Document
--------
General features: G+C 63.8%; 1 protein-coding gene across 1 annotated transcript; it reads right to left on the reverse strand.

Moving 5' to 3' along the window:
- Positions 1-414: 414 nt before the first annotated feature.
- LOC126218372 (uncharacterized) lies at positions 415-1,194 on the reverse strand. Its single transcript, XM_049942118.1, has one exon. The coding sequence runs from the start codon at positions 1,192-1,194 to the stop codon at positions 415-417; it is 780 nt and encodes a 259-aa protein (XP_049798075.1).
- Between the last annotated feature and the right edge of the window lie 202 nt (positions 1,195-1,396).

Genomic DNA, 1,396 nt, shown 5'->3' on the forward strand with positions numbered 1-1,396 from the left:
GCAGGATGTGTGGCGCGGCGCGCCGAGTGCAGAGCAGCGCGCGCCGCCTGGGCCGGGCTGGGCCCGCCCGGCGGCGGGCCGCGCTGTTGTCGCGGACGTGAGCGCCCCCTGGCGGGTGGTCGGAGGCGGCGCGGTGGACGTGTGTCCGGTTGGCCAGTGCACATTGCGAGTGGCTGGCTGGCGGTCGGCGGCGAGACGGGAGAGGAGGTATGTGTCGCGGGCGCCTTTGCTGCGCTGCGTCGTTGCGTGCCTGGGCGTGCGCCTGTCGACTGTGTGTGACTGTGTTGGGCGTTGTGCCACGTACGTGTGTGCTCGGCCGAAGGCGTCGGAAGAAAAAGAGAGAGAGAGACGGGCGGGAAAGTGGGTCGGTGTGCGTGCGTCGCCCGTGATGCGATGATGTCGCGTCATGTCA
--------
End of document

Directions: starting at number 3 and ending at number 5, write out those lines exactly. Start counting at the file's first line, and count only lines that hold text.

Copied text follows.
- Positions 1-414: 414 nt before the first annotated feature.
- LOC126218372 (uncharacterized) lies at positions 415-1,194 on the reverse strand. Its single transcript, XM_049942118.1, has one exon. The coding sequence runs from the start codon at positions 1,192-1,194 to the stop codon at positions 415-417; it is 780 nt and encodes a 259-aa protein (XP_049798075.1).
- Between the last annotated feature and the right edge of the window lie 202 nt (positions 1,195-1,396).